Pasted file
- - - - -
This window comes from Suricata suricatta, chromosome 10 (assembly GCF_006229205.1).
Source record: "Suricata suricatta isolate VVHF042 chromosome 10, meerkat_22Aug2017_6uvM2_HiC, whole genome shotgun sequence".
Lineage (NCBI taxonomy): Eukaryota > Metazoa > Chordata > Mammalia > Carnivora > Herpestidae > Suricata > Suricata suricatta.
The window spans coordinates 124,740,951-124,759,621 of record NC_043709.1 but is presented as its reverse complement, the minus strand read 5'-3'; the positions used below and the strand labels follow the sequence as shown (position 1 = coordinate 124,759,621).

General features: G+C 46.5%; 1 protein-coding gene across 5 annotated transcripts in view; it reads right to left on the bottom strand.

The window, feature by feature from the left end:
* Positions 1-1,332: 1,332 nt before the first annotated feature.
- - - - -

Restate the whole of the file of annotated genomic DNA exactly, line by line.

This window comes from Suricata suricatta, chromosome 10 (assembly GCF_006229205.1).
Source record: "Suricata suricatta isolate VVHF042 chromosome 10, meerkat_22Aug2017_6uvM2_HiC, whole genome shotgun sequence".
Lineage (NCBI taxonomy): Eukaryota > Metazoa > Chordata > Mammalia > Carnivora > Herpestidae > Suricata > Suricata suricatta.
The window spans coordinates 124,740,951-124,759,621 of record NC_043709.1 but is presented as its reverse complement, the minus strand read 5'-3'; the positions used below and the strand labels follow the sequence as shown (position 1 = coordinate 124,759,621).

General features: G+C 46.5%; 1 protein-coding gene across 5 annotated transcripts in view; it reads right to left on the bottom strand.

The window, feature by feature from the left end:
* Positions 1-1,332: 1,332 nt before the first annotated feature.